|Image by Darko Stojanovic from Pixabay|
Urban News Staff Reports
A new bulletin from the New Jersey Hospital Association reviews the “rise and fall” of COVID-19 in New Jersey hospitals, charting the peak day of hospital activity on April 14 and the steady decline that is bringing the state’s hospitals close to pre-COVID capacity levels.
New Jersey reported its first COVID-19 case on March 4. The rapid rise of the virus in New Jersey culminated on April 14, when the state’s hospitals experienced the following peaks:
- 8,084 patients were hospitalized with COVID-19
- 82 percent of intensive care beds were filled
- 62 percent of ventilators were in use.
These numbers represent a statewide average. However, COVID-19 activity varied significantly across regions of the state, with some facilities in northern New Jersey near 100 percent of capacity in mid-April.
The bulletin includes data through May 20, when 3,208 patients were hospitalized with COVID-19. That’s a 60 percent decline from hospitals’ peak.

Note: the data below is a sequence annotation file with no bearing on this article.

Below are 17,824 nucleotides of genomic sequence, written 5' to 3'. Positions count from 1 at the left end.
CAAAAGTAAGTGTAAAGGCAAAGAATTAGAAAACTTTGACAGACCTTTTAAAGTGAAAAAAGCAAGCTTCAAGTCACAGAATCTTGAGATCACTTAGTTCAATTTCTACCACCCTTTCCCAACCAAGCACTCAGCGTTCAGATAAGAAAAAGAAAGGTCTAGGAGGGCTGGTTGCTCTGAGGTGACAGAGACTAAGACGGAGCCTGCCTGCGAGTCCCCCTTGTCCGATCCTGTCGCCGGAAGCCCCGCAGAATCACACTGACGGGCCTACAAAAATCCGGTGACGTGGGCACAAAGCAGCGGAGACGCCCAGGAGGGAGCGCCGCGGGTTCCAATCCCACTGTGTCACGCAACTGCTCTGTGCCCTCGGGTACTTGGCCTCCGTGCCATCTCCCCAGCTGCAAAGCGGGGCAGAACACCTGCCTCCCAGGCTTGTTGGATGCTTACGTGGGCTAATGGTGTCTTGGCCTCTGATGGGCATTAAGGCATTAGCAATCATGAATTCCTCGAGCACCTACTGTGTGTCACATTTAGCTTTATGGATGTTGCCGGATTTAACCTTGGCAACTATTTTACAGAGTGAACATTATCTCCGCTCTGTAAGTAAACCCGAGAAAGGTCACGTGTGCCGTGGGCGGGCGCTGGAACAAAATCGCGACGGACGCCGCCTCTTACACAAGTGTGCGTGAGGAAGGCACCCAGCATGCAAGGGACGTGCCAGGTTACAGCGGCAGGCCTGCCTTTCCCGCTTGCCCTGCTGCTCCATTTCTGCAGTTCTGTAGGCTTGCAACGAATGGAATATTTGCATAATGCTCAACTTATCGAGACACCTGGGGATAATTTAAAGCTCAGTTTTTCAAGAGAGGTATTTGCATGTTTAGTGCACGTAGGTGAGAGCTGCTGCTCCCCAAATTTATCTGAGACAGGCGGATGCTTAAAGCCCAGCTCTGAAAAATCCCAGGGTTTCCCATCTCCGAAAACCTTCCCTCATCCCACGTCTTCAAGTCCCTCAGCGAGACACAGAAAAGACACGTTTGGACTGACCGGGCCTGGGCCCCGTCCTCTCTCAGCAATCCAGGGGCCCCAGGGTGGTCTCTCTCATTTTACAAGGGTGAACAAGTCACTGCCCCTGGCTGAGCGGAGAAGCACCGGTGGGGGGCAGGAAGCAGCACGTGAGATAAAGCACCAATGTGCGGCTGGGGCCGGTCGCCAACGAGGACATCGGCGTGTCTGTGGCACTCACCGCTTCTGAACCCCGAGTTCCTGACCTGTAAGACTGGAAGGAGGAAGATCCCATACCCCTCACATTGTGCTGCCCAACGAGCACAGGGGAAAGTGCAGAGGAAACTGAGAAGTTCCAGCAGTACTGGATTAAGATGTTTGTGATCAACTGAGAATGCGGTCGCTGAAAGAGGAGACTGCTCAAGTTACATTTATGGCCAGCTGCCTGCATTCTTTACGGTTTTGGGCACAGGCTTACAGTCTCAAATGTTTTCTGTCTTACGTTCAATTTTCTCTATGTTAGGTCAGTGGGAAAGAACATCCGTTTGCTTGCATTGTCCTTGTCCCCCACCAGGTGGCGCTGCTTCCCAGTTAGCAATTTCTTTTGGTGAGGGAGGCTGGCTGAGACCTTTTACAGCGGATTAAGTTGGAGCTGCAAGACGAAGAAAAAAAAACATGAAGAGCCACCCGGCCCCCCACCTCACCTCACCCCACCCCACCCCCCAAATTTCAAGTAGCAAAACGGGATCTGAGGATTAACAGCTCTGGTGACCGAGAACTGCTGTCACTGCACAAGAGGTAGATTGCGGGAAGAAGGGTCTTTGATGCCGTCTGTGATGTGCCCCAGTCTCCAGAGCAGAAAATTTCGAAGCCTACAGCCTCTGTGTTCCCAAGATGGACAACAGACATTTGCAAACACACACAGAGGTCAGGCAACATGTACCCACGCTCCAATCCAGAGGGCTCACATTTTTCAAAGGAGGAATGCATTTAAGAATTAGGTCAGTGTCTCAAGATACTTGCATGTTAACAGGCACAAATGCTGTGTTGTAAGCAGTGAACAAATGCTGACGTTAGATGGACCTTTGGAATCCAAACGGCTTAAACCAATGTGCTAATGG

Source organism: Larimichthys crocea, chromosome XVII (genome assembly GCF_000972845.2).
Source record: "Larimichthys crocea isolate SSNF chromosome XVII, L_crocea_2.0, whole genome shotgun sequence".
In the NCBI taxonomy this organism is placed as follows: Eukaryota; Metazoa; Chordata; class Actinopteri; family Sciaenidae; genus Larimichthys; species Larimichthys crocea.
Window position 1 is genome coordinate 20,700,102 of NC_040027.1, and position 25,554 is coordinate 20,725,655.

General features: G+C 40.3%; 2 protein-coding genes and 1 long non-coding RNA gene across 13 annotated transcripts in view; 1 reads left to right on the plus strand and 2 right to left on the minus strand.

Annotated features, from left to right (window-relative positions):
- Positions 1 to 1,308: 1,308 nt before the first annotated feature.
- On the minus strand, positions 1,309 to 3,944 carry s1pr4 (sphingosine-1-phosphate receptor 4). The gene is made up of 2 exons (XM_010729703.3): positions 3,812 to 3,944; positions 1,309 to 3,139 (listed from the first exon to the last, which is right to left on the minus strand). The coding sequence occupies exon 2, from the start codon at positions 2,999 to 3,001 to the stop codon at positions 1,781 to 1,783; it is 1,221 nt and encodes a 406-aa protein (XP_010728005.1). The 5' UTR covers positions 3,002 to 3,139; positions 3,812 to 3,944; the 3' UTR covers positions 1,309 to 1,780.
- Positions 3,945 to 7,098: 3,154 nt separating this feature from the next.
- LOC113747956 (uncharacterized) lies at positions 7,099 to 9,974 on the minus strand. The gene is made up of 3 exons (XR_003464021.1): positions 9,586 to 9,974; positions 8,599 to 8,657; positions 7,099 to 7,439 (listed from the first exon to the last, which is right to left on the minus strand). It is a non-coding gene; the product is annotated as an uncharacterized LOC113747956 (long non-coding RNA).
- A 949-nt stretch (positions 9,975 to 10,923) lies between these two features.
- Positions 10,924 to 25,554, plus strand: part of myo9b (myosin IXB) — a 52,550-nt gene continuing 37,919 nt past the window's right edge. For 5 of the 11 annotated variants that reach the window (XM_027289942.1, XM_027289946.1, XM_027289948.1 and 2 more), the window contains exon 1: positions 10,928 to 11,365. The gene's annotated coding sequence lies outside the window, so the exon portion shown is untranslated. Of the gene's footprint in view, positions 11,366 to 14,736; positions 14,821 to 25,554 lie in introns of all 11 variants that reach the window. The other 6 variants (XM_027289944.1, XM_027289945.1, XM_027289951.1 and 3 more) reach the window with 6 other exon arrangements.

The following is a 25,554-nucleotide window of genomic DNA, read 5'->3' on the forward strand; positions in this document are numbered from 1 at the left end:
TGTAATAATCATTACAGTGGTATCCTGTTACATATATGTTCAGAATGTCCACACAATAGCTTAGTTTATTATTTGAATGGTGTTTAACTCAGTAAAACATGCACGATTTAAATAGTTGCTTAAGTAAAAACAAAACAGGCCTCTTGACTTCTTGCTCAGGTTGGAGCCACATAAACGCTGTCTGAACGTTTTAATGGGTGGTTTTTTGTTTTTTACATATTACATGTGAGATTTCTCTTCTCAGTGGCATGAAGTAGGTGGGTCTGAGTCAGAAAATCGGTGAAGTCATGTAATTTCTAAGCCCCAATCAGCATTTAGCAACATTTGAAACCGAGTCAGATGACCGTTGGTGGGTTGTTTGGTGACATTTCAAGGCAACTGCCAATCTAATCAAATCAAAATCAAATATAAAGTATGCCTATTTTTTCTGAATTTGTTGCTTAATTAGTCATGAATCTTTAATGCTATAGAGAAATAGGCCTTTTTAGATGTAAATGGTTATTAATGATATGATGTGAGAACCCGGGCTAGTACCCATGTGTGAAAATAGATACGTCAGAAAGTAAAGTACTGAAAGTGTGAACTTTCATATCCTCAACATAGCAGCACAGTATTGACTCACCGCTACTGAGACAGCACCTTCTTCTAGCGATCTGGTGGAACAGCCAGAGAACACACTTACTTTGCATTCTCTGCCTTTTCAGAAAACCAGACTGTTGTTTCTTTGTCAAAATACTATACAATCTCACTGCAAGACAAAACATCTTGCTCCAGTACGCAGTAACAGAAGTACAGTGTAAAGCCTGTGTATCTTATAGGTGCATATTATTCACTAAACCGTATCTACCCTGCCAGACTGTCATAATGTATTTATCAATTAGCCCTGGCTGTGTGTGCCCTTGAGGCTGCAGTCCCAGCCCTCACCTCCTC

“One of the greatest fears – that COVID cases would exceed our available beds and ventilators – never materialized, thanks to hospitals’ nimbleness in expanding capacity in our healthcare system,” said NJHA President and CEO Cathy Bennett. “It’s heartening to see the decline of COVID patients in our hospitals. We remain ever vigilant to not only protect New Jerseyans today, but also to build up our ability to respond to any signs of renewed virus activity.”
Other data in the review from NJHA’s Center for Health Analytics, Research and Transformation, captured through May 20, shows:
- 150,339 N.J. residents have tested positive for the virus, which represents 1.7 percent of the state’s population. Nationally, more than 1.5 million have been infected, which represents approximately 0.45 percent of the population.
- 10,747 N.J. residents have died from COVID-19, representing 7.1 percent of the state’s total COVID cases. Across the country, more than 90,000 individuals have died, for a national death rate at just over 6 percent.